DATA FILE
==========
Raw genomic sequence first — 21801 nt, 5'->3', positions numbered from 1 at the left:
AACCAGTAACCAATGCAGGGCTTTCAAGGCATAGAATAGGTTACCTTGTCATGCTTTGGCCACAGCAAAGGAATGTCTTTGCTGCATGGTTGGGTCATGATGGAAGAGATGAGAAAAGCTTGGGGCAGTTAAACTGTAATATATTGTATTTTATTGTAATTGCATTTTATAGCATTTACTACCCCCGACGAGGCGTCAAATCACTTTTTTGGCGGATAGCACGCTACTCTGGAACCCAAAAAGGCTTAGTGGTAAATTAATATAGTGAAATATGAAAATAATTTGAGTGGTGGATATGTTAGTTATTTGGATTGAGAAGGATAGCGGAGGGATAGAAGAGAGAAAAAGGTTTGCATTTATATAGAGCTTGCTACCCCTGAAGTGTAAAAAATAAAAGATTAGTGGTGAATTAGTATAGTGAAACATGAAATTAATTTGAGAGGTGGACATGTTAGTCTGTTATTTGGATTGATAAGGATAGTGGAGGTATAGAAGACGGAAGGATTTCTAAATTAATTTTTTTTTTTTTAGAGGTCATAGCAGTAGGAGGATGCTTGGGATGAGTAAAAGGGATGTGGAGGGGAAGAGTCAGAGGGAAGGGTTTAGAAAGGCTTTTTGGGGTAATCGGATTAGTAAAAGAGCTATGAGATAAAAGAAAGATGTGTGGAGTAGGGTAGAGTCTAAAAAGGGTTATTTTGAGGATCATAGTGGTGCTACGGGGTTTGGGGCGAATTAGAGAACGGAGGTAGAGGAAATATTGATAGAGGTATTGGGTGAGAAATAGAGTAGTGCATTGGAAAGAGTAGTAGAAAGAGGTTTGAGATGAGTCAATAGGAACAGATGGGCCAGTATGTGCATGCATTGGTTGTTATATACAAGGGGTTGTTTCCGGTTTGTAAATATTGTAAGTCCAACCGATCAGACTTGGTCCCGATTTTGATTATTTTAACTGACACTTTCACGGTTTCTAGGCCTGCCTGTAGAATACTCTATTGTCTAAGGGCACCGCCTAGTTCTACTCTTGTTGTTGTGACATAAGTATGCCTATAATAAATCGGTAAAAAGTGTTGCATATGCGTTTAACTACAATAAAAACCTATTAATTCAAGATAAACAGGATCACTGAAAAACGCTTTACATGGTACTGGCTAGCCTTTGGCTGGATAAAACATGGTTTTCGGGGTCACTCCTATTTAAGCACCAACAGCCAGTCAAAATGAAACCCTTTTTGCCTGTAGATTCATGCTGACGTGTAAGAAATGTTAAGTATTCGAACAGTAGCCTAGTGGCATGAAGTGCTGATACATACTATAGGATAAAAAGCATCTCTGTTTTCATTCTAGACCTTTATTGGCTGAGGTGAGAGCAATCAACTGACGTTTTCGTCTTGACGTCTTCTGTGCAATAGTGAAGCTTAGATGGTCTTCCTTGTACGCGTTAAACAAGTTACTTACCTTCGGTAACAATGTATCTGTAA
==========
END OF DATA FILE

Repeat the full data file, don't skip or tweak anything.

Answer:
Raw genomic sequence first — 21801 nt, 5'->3', positions numbered from 1 at the left:
AACCAGTAACCAATGCAGGGCTTTCAAGGCATAGAATAGGTTACCTTGTCATGCTTTGGCCACAGCAAAGGAATGTCTTTGCTGCATGGTTGGGTCATGATGGAAGAGATGAGAAAAGCTTGGGGCAGTTAAACTGTAATATATTGTATTTTATTGTAATTGCATTTTATAGCATTTACTACCCCCGACGAGGCGTCAAATCACTTTTTTGGCGGATAGCACGCTACTCTGGAACCCAAAAAGGCTTAGTGGTAAATTAATATAGTGAAATATGAAAATAATTTGAGTGGTGGATATGTTAGTTATTTGGATTGAGAAGGATAGCGGAGGGATAGAAGAGAGAAAAAGGTTTGCATTTATATAGAGCTTGCTACCCCTGAAGTGTAAAAAATAAAAGATTAGTGGTGAATTAGTATAGTGAAACATGAAATTAATTTGAGAGGTGGACATGTTAGTCTGTTATTTGGATTGATAAGGATAGTGGAGGTATAGAAGACGGAAGGATTTCTAAATTAATTTTTTTTTTTTTAGAGGTCATAGCAGTAGGAGGATGCTTGGGATGAGTAAAAGGGATGTGGAGGGGAAGAGTCAGAGGGAAGGGTTTAGAAAGGCTTTTTGGGGTAATCGGATTAGTAAAAGAGCTATGAGATAAAAGAAAGATGTGTGGAGTAGGGTAGAGTCTAAAAAGGGTTATTTTGAGGATCATAGTGGTGCTACGGGGTTTGGGGCGAATTAGAGAACGGAGGTAGAGGAAATATTGATAGAGGTATTGGGTGAGAAATAGAGTAGTGCATTGGAAAGAGTAGTAGAAAGAGGTTTGAGATGAGTCAATAGGAACAGATGGGCCAGTATGTGCATGCATTGGTTGTTATATACAAGGGGTTGTTTCCGGTTTGTAAATATTGTAAGTCCAACCGATCAGACTTGGTCCCGATTTTGATTATTTTAACTGACACTTTCACGGTTTCTAGGCCTGCCTGTAGAATACTCTATTGTCTAAGGGCACCGCCTAGTTCTACTCTTGTTGTTGTGACATAAGTATGCCTATAATAAATCGGTAAAAAGTGTTGCATATGCGTTTAACTACAATAAAAACCTATTAATTCAAGATAAACAGGATCACTGAAAAACGCTTTACATGGTACTGGCTAGCCTTTGGCTGGATAAAACATGGTTTTCGGGGTCACTCCTATTTAAGCACCAACAGCCAGTCAAAATGAAACCCTTTTTGCCTGTAGATTCATGCTGACGTGTAAGAAATGTTAAGTATTCGAACAGTAGCCTAGTGGCATGAAGTGCTGATACATACTATAGGATAAAAAGCATCTCTGTTTTCATTCTAGACCTTTATTGGCTGAGGTGAGAGCAATCAACTGACGTTTTCGTCTTGACGTCTTCTGTGCAATAGTGAAGCTTAGATGGTCTTCCTTGTACGCGTTAAACAAGTTACTTACCTTCGGTAACAATGTATCTGTAA